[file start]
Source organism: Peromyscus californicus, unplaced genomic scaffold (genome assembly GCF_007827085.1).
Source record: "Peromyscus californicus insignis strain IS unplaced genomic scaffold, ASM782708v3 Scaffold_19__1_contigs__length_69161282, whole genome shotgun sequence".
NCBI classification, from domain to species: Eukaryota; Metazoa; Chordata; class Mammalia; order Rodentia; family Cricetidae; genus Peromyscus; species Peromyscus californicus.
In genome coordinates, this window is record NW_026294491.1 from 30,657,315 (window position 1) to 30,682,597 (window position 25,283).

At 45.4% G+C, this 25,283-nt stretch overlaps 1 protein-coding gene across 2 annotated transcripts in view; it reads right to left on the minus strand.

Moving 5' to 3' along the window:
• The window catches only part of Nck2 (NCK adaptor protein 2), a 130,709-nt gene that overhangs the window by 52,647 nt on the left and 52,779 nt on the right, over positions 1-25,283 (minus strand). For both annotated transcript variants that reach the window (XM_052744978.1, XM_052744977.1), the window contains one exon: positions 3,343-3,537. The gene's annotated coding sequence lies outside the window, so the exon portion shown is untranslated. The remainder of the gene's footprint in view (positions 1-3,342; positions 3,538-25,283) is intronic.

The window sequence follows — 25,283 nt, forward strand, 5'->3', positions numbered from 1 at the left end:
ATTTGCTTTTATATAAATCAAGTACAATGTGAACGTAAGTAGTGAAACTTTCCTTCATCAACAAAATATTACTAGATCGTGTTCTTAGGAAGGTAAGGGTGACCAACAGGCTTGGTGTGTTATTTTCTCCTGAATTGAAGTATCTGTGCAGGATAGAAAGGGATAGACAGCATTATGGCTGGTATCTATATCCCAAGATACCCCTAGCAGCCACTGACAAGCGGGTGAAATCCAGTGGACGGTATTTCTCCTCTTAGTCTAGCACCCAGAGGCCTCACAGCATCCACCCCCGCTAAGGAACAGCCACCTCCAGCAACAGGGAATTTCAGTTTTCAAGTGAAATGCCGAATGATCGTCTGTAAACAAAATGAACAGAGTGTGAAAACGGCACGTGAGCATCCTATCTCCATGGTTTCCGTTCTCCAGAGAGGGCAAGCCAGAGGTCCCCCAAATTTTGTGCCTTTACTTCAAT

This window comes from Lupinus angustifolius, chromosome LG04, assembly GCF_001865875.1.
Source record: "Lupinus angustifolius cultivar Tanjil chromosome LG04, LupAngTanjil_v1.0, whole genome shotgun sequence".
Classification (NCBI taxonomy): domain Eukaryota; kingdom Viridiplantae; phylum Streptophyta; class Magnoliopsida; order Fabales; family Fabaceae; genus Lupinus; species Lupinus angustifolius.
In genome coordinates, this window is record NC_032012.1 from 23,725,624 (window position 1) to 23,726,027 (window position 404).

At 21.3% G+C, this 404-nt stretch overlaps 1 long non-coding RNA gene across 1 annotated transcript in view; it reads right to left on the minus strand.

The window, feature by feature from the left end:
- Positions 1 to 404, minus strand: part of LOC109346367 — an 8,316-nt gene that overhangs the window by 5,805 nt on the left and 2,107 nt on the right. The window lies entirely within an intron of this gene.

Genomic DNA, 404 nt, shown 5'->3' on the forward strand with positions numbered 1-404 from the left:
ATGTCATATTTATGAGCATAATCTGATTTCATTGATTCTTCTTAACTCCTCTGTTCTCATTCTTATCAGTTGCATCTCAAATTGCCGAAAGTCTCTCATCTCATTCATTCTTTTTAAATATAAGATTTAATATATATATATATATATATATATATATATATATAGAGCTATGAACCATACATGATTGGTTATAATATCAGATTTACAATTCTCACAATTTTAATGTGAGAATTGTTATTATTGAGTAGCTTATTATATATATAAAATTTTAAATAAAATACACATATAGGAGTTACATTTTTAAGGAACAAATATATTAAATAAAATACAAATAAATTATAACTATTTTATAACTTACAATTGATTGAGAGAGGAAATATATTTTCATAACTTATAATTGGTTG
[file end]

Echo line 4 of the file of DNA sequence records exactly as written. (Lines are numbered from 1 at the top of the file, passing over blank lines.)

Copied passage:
In genome coordinates, this window is record NW_026294491.1 from 30,657,315 (window position 1) to 30,682,597 (window position 25,283).